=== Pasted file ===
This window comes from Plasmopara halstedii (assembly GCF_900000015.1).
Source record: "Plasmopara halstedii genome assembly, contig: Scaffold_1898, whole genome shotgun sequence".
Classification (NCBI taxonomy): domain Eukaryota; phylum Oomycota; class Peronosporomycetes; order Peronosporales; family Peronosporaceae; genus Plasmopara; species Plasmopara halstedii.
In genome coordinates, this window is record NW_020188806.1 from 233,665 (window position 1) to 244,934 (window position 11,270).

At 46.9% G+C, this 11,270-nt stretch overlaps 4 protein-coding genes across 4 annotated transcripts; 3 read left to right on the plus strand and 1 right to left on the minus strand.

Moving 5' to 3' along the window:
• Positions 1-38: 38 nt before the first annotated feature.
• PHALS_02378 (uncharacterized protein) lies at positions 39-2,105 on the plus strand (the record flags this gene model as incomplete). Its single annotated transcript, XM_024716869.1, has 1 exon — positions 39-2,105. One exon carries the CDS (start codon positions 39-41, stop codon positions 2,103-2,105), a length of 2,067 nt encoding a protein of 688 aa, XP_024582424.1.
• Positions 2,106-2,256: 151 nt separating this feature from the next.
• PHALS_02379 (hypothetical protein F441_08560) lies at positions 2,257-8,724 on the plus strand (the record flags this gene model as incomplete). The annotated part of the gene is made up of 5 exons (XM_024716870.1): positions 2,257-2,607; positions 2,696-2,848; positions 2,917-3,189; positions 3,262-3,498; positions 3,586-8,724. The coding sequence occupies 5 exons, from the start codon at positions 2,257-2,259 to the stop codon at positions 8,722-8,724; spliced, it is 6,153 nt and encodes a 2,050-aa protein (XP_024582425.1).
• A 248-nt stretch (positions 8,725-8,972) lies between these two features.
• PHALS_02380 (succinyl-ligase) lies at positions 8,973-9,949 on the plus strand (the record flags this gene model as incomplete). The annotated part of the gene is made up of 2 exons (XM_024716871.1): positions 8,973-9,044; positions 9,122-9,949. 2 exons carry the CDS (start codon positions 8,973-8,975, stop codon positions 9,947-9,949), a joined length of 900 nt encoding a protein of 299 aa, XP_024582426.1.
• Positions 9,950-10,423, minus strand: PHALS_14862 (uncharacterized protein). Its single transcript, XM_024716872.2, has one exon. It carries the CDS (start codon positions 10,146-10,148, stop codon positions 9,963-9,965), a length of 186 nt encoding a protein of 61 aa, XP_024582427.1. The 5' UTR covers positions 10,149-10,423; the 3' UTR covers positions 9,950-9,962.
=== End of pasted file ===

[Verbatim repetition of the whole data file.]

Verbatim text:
This window comes from Plasmopara halstedii (assembly GCF_900000015.1).
Source record: "Plasmopara halstedii genome assembly, contig: Scaffold_1898, whole genome shotgun sequence".
Classification (NCBI taxonomy): domain Eukaryota; phylum Oomycota; class Peronosporomycetes; order Peronosporales; family Peronosporaceae; genus Plasmopara; species Plasmopara halstedii.
In genome coordinates, this window is record NW_020188806.1 from 233,665 (window position 1) to 244,934 (window position 11,270).

At 46.9% G+C, this 11,270-nt stretch overlaps 4 protein-coding genes across 4 annotated transcripts; 3 read left to right on the plus strand and 1 right to left on the minus strand.

Moving 5' to 3' along the window:
• Positions 1-38: 38 nt before the first annotated feature.
• PHALS_02378 (uncharacterized protein) lies at positions 39-2,105 on the plus strand (the record flags this gene model as incomplete). Its single annotated transcript, XM_024716869.1, has 1 exon — positions 39-2,105. One exon carries the CDS (start codon positions 39-41, stop codon positions 2,103-2,105), a length of 2,067 nt encoding a protein of 688 aa, XP_024582424.1.
• Positions 2,106-2,256: 151 nt separating this feature from the next.
• PHALS_02379 (hypothetical protein F441_08560) lies at positions 2,257-8,724 on the plus strand (the record flags this gene model as incomplete). The annotated part of the gene is made up of 5 exons (XM_024716870.1): positions 2,257-2,607; positions 2,696-2,848; positions 2,917-3,189; positions 3,262-3,498; positions 3,586-8,724. The coding sequence occupies 5 exons, from the start codon at positions 2,257-2,259 to the stop codon at positions 8,722-8,724; spliced, it is 6,153 nt and encodes a 2,050-aa protein (XP_024582425.1).
• A 248-nt stretch (positions 8,725-8,972) lies between these two features.
• PHALS_02380 (succinyl-ligase) lies at positions 8,973-9,949 on the plus strand (the record flags this gene model as incomplete). The annotated part of the gene is made up of 2 exons (XM_024716871.1): positions 8,973-9,044; positions 9,122-9,949. 2 exons carry the CDS (start codon positions 8,973-8,975, stop codon positions 9,947-9,949), a joined length of 900 nt encoding a protein of 299 aa, XP_024582426.1.
• Positions 9,950-10,423, minus strand: PHALS_14862 (uncharacterized protein). Its single transcript, XM_024716872.2, has one exon. It carries the CDS (start codon positions 10,146-10,148, stop codon positions 9,963-9,965), a length of 186 nt encoding a protein of 61 aa, XP_024582427.1. The 5' UTR covers positions 10,149-10,423; the 3' UTR covers positions 9,950-9,962.